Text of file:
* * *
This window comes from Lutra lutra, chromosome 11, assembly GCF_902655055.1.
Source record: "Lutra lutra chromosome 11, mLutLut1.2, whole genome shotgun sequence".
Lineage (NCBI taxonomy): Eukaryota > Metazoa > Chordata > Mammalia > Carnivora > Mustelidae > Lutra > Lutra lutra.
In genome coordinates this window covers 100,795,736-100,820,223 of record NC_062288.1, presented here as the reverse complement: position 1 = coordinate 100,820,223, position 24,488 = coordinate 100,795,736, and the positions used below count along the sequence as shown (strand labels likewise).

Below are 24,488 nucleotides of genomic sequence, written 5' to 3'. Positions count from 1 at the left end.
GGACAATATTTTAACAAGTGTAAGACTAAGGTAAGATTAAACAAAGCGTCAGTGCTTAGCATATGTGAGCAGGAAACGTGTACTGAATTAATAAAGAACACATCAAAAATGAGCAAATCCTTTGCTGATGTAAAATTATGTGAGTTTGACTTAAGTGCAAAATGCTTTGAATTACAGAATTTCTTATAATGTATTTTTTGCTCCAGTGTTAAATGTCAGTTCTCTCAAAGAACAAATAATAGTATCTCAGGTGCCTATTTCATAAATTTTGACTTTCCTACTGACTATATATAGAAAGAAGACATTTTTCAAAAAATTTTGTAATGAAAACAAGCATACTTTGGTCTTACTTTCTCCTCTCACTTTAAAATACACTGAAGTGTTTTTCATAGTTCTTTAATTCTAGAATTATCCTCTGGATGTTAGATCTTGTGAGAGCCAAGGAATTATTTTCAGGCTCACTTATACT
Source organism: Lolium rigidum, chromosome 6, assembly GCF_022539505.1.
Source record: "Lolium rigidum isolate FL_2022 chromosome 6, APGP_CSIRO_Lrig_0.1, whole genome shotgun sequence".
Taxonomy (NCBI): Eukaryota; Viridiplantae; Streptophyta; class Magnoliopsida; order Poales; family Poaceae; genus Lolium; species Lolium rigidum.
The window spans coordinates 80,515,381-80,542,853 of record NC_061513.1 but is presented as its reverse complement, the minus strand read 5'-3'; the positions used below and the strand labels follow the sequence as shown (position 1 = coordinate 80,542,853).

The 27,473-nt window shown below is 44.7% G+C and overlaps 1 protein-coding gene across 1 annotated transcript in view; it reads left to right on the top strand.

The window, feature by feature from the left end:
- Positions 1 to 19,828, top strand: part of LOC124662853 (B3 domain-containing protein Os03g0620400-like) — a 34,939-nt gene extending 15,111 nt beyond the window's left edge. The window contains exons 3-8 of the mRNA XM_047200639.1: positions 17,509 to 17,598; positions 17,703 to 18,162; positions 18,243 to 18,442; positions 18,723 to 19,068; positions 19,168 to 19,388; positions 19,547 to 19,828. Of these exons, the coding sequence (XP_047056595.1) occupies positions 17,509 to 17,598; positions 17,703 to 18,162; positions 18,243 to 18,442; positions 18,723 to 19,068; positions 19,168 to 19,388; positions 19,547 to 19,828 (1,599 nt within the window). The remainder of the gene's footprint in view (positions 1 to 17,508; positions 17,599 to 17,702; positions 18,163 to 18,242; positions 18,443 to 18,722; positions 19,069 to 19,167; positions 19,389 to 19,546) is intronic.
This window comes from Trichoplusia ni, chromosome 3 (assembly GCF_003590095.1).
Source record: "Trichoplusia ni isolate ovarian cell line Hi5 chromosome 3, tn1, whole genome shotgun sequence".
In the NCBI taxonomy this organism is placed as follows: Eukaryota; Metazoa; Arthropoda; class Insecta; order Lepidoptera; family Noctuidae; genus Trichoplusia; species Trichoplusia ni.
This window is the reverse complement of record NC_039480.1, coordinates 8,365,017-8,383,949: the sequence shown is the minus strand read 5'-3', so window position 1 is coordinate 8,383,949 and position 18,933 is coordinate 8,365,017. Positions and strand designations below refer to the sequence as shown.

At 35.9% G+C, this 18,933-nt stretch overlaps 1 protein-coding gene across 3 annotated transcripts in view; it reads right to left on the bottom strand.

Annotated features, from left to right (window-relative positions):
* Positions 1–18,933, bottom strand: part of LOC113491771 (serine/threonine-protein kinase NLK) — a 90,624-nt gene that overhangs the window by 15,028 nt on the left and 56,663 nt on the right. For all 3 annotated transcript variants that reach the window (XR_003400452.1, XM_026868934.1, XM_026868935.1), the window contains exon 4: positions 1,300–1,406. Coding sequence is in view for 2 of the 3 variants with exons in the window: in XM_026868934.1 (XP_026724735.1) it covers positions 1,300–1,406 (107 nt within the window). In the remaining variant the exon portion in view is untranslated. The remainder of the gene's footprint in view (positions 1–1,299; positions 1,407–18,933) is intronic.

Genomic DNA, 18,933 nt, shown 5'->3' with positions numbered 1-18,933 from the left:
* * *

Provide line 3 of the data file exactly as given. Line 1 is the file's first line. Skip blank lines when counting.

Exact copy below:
Lineage (NCBI taxonomy): Eukaryota > Metazoa > Chordata > Mammalia > Carnivora > Mustelidae > Lutra > Lutra lutra.